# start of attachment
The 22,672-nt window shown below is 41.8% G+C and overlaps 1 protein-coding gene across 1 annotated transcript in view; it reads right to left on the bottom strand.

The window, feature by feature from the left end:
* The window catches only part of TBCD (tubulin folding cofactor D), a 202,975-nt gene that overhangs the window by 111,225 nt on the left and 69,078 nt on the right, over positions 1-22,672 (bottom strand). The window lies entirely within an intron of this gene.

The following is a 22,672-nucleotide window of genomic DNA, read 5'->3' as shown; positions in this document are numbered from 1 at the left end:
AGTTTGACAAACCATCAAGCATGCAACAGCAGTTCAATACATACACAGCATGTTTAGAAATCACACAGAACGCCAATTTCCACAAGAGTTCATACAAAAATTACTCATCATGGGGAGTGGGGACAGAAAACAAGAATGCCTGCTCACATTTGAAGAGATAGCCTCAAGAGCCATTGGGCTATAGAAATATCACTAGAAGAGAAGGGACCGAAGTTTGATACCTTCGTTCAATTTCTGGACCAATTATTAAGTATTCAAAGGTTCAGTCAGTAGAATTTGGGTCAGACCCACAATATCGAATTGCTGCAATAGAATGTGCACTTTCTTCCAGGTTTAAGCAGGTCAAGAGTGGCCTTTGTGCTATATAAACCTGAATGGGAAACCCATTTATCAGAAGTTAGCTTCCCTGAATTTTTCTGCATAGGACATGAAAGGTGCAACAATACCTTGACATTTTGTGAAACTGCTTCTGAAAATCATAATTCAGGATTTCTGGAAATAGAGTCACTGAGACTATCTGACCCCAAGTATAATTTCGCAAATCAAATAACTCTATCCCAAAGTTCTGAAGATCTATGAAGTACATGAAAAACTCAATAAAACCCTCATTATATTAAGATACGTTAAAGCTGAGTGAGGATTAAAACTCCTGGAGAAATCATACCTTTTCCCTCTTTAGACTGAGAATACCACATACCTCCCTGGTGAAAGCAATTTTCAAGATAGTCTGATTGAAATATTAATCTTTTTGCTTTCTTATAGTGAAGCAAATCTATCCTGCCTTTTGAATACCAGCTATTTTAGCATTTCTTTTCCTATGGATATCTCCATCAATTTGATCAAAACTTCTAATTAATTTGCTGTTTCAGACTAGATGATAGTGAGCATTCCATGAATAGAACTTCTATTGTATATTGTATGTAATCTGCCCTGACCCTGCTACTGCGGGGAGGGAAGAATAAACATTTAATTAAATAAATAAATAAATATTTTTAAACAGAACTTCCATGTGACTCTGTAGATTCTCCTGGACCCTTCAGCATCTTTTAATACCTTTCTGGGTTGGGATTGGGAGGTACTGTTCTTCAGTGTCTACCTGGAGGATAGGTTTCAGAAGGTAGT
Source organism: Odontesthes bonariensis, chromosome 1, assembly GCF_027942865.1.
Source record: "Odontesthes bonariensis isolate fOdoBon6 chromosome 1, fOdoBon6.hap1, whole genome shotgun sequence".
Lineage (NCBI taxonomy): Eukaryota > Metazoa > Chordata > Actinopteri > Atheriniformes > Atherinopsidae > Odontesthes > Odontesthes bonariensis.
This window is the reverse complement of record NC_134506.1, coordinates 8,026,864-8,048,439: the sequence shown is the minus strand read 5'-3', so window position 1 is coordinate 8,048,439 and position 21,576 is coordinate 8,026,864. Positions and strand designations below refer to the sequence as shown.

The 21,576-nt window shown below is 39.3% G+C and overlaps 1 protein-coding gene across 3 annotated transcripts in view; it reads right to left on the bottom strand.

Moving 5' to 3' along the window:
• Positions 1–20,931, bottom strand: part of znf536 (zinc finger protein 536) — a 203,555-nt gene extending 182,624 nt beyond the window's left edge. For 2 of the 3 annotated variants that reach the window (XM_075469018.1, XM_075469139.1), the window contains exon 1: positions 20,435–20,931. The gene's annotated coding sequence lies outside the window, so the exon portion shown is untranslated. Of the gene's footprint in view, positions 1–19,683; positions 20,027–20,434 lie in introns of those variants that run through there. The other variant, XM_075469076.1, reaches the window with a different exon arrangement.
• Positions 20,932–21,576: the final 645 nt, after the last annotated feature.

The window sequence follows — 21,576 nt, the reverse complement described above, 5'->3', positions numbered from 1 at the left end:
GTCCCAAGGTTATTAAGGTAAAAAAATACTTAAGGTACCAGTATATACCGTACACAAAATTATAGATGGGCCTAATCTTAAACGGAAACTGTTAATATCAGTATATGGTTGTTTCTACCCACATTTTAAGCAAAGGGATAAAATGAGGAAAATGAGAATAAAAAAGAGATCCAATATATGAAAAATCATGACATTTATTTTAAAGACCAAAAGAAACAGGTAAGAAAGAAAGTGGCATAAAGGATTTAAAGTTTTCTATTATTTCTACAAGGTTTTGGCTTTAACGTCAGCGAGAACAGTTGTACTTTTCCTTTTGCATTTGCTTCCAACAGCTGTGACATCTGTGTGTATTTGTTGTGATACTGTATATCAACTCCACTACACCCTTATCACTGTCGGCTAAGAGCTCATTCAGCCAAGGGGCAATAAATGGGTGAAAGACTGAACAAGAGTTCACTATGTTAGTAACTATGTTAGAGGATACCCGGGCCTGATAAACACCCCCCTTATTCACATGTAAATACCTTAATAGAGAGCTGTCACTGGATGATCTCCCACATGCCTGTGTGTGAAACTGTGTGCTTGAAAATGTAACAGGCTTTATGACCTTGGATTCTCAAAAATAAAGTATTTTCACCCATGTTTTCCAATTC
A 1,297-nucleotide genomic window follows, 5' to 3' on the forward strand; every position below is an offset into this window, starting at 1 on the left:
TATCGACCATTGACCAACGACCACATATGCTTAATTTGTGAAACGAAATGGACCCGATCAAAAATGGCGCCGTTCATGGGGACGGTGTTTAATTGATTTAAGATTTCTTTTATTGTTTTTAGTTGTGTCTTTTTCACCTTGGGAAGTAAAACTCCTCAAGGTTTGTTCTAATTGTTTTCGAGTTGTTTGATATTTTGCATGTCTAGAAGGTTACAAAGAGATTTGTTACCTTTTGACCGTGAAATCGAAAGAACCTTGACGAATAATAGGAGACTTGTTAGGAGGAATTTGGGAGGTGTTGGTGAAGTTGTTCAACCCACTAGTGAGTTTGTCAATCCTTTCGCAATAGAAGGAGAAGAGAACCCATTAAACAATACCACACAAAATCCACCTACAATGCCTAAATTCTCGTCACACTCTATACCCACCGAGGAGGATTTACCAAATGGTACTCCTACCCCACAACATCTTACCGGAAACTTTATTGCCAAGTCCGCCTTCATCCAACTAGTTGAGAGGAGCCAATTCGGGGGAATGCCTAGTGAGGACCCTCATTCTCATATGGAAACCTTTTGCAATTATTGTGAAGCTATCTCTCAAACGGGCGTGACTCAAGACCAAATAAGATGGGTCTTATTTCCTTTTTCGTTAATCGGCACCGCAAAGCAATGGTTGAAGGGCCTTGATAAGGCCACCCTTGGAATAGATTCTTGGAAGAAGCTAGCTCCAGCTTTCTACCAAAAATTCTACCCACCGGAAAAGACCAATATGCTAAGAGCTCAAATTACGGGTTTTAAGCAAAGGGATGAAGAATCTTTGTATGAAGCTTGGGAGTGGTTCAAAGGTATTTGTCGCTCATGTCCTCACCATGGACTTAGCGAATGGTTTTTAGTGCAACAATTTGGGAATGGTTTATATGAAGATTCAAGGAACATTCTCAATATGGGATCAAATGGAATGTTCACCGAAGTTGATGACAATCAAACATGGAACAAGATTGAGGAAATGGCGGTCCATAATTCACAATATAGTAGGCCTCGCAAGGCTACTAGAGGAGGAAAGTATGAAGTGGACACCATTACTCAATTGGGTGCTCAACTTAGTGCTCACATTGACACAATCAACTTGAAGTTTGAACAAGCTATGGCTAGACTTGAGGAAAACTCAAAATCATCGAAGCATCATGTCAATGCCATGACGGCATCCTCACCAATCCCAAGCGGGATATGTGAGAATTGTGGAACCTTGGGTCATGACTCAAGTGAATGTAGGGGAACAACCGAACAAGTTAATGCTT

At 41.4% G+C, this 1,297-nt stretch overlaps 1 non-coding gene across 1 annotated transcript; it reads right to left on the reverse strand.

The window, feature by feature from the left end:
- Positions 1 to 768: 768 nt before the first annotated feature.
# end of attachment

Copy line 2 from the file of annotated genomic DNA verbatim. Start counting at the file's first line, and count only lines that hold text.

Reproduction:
The window, feature by feature from the left end: